For optimum crop establishment and to minimize winterkill approximately 8 weeks are needed for the seedlings to germinate and develop sufficient root reserves to survive. In south-central PA the first killing frost of the season can occur anytime after October 1. This places the ideal seeding time from August 1 to the 15th.
One advantage of summer seedings is that next spring yields from this seeding will almost equal yields from established stands. Another advantage is that weed pressure to the developing crop is significantly reduced, but not entirely eliminated. Insect pressure from potato leafhopper dramatically drops off by early August also reducing the potential for seedling injury. And finally an early August seeding window is probably a somewhat less busy time of the year compared to springtime.
A major management consideration for summer seedings is the availability of adequate soil moisture to allow for germination of the seeds and development of seedlings. If soil conditions are extremely droughty and frequency of rainfall is limited then it will be preferable to delay planting. Limited soil moistures will allow seed to germinate but without adequate soil moisture reserves the seedlings will perish.
For this reason alone the use of no till seeding is preferred for summer seedings. Whether no-tilled or conventionally sown, nurse crops should not be planted in summer seedings to minimize moisture competition.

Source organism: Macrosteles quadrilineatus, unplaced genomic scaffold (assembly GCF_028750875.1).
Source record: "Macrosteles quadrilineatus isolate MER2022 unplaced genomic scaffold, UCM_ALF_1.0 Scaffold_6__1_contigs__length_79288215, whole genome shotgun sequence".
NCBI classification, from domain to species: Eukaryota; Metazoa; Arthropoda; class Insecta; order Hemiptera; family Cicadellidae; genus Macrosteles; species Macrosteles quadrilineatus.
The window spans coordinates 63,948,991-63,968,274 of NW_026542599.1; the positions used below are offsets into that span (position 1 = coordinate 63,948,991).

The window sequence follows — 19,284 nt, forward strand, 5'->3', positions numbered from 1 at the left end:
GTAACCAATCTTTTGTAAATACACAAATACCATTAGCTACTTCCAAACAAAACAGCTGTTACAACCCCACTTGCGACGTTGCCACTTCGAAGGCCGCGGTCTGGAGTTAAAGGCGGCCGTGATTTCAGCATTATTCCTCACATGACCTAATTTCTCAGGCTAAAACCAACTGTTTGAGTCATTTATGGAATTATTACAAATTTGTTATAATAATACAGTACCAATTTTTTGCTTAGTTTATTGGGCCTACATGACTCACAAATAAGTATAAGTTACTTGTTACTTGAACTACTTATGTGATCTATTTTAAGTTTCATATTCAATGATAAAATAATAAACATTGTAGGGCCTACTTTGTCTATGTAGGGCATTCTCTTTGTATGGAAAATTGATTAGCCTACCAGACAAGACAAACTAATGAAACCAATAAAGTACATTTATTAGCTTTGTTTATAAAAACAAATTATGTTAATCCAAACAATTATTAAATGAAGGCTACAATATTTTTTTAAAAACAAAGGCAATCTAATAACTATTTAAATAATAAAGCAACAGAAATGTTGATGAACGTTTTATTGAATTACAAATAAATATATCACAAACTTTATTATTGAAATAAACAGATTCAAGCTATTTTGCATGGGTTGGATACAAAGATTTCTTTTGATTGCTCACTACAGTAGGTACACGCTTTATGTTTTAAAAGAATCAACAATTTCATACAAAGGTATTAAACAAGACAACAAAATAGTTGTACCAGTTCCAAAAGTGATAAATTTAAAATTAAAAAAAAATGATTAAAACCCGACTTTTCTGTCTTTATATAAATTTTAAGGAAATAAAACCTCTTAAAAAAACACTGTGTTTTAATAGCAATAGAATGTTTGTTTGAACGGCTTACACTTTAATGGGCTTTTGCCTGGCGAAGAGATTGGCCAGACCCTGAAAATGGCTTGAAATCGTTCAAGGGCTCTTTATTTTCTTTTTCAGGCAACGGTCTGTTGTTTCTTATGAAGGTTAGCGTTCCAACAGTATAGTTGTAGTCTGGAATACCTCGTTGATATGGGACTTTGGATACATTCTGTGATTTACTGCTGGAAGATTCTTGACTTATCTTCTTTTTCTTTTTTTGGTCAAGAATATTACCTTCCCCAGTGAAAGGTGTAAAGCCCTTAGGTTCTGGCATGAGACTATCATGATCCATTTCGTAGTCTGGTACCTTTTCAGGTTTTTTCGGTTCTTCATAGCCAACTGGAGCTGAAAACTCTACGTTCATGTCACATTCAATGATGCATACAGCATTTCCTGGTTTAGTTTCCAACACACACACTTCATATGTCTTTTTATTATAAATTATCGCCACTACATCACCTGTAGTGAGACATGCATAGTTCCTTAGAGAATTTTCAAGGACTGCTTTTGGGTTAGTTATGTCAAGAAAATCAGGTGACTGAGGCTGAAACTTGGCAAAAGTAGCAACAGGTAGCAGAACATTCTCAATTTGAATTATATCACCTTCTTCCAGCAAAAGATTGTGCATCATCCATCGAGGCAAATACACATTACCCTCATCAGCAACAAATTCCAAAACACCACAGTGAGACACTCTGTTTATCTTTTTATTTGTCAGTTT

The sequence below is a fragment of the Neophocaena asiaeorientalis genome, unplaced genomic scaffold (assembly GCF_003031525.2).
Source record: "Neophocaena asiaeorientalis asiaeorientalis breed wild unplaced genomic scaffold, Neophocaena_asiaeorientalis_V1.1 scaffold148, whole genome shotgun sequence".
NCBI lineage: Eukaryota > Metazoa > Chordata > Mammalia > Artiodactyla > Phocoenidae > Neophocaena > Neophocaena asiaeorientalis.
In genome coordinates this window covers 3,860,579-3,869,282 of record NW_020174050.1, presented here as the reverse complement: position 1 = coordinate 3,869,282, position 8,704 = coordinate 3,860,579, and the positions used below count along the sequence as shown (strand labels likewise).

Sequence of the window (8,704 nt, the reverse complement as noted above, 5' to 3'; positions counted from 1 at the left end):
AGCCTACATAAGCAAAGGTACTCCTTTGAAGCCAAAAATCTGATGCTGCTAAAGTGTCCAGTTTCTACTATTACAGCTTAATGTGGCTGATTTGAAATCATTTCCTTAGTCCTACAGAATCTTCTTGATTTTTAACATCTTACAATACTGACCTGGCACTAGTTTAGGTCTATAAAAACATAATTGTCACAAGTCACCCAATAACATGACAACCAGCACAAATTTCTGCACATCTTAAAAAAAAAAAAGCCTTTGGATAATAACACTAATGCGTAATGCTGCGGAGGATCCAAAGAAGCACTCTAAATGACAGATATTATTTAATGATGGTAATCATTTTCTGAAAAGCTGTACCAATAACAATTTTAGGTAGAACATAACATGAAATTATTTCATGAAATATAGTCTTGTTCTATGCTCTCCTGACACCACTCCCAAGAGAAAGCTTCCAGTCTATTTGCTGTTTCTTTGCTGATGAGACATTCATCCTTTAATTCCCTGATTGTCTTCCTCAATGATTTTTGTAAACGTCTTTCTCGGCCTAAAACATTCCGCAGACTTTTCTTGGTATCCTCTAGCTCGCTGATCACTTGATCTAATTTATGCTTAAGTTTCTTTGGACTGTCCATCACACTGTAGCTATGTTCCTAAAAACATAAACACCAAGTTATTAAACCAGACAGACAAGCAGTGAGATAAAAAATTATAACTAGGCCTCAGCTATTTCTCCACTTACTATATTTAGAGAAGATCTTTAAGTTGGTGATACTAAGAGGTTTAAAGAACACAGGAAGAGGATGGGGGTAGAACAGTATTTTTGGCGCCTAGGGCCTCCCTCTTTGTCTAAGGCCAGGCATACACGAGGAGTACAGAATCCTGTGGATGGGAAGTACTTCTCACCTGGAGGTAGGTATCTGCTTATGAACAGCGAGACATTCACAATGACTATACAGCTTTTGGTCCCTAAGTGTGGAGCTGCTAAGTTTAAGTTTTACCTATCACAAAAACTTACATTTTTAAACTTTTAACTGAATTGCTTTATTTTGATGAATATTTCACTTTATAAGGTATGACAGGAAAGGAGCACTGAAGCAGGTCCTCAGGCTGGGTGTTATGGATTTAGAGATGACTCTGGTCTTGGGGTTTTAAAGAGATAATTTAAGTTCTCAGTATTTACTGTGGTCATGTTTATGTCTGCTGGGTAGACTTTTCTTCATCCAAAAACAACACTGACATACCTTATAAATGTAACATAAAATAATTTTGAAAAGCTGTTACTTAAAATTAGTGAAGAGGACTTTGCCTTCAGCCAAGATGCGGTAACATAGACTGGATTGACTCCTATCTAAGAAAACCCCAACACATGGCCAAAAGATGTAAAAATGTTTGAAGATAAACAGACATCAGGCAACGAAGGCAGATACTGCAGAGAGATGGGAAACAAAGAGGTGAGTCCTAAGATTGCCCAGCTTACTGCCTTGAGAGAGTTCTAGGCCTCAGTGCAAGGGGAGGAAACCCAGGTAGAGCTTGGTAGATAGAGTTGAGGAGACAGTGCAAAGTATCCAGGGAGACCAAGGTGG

Seeding can be delayed until late August if soil moistures are limiting but research at Penn State has shown that delaying establishment past September 1 can result in significant stand losses due to winter-kill. Agronomists have determined that this winter-kill is because seedling root systems and crowns are not able to develop completely and the stand becomes susceptible to heaving, especially on heavier soil sites.
Perhaps the best method for summer establishment of forage crops is no-tilled following a small grain crop. No-tilling maintains existing soil moisture and minimizes soil erosion risks. Working ground for summer seedings results in significant loss of soil moisture. Producers should pay attention to residue management and ensure straw is either adequately distributed behind the combine or baled and removed. Often the windrows of straw are not completely picked up by the baler resulting in heavy residue areas that can present challenges to ensure seed to soil contact.
Although there will be less weed pressure in a summer seeding winter annuals and volunteer small grain can provide competition to the alfalfa. Do not wait until next spring to apply control materials. Apply when weeds are small after the alfalfa has reached the 2 to 4 trifoliate leaf stage.
While there may be significant growth on the new seeding this fall wait until next year for first harvest. This enables the stand to maximize root reserves. Next spring allow the stand to reach full bud stage before harvesting to again ensure that root reserves are maximized.